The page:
Blackbirdan online journal of literature and the artsFall 2019  Vol. 18 No. 2
an online journal of literature and the arts
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Finding Other Uses on Earth

The radio is telling me something I know:
they are killing horseshoe crabs and not

killing them, making more of their telson,
these spiny abs, finding other uses on Earth

for the pistils, for the fins. Their blood is the blue
of milky water, blue as the eyes of cave,

blue from a copper kiss. I smooth the skin
fan-tailing your eyes. Sometimes

I want those years back, years in which I never
knew you, years in which the sun turned

black. Cicadas rose or didn’t. You gave up,
tried again. I cut my hair like a man

kicking stones out of a field. Ohio Block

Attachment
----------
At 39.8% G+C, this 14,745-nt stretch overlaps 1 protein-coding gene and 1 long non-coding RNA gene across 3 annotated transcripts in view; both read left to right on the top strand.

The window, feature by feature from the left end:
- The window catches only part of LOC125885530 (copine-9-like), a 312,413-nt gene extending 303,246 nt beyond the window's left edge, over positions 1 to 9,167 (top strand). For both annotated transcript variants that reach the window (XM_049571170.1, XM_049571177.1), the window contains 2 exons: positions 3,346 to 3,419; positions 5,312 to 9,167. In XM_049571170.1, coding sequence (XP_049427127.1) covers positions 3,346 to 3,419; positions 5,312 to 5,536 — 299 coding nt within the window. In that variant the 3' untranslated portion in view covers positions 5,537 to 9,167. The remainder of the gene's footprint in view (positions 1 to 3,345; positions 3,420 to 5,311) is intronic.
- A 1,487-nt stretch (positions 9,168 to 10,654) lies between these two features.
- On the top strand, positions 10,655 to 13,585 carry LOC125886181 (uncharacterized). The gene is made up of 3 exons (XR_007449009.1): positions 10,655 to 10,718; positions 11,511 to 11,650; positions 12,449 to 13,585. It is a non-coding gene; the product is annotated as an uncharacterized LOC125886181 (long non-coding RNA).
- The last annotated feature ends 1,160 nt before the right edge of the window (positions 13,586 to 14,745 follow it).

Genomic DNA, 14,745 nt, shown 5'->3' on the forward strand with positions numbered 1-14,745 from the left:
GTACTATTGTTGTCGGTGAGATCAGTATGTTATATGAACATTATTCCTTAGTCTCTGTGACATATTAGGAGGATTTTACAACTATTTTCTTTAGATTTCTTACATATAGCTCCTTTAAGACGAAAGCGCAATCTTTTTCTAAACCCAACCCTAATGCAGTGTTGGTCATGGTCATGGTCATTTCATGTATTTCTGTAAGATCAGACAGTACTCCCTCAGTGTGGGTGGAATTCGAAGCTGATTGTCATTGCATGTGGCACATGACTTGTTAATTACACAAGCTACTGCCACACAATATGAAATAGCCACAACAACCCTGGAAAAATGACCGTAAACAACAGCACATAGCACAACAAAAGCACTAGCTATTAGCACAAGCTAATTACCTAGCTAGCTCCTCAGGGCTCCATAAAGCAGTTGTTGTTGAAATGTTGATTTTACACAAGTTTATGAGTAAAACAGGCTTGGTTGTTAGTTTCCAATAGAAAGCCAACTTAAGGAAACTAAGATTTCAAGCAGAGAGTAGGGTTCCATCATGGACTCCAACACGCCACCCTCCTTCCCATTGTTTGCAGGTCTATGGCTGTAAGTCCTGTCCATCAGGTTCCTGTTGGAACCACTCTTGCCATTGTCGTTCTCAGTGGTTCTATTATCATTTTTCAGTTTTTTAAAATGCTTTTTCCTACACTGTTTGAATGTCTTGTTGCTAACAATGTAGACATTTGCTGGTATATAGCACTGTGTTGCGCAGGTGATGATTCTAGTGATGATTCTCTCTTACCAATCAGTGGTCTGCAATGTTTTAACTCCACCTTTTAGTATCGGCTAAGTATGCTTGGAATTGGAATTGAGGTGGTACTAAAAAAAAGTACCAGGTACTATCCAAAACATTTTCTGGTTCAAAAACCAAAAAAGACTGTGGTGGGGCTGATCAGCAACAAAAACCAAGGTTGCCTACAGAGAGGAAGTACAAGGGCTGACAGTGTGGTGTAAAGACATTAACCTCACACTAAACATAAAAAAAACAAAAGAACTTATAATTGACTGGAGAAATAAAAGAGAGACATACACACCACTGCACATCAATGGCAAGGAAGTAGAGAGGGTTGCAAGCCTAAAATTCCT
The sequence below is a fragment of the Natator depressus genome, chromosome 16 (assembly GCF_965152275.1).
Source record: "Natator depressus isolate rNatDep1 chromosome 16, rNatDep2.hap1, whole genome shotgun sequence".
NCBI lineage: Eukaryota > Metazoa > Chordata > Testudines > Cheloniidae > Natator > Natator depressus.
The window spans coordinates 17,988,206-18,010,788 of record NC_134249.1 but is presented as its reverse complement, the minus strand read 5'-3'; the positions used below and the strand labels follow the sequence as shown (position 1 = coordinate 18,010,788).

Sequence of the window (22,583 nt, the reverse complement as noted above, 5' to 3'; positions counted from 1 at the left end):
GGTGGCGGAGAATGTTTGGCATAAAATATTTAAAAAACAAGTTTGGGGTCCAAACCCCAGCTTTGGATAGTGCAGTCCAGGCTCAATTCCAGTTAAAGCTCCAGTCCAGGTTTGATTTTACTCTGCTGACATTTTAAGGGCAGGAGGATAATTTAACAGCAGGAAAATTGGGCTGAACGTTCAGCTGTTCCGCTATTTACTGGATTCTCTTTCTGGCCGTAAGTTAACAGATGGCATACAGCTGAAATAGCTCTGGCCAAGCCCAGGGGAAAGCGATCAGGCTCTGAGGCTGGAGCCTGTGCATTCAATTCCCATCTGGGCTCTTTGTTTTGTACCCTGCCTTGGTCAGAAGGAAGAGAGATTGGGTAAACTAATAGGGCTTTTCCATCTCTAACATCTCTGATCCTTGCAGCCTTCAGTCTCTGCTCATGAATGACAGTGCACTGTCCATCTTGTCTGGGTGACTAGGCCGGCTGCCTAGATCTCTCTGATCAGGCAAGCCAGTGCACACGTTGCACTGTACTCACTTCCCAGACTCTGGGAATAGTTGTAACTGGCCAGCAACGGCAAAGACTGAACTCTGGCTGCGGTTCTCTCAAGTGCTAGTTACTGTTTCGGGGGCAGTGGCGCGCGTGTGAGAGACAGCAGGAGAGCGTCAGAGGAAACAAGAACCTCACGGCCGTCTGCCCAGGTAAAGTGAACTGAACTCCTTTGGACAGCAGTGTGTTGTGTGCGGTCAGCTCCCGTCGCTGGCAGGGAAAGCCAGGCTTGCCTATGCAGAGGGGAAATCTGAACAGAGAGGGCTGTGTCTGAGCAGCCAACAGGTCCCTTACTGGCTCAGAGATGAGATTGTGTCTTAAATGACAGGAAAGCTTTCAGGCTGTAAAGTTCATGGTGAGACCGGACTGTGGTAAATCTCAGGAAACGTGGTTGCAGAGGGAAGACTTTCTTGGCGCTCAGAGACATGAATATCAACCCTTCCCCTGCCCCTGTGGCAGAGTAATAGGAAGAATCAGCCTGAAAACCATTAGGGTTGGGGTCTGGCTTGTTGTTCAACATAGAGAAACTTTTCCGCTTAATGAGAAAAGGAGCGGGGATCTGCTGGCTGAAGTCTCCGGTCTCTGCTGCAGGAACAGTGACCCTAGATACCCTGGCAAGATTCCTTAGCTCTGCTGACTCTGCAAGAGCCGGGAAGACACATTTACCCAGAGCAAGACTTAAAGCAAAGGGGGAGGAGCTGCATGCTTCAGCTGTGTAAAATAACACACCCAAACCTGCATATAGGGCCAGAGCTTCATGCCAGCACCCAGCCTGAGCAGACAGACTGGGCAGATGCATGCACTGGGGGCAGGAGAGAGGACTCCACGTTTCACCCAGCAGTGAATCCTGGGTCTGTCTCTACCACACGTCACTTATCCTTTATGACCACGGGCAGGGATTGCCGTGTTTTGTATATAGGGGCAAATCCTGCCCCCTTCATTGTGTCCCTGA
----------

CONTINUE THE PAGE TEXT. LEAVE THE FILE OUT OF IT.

Star. Towel on the grass. You bade me

kneel. The moss was springy. I didn’t mind.
The moon in my palm, green as an accident.

But all this is purposeful: the bite in the
moth wing, valved like a birdmouth; the blood

replacing a rabbit-base; where you went
before my back, sticky and shuddering;

my child. Sometimes I do the math. I don’t
mind. Long ago I promised a parakeet

that fell against my window in the middle
of a New York City snow, held onto the sill, and before

I could get the other window
open and call to him, Come inside come

inside come, stared at me, two black eyes
blinking back frost and pain—I promised

I would watch for him my whole life.
I was serious.  

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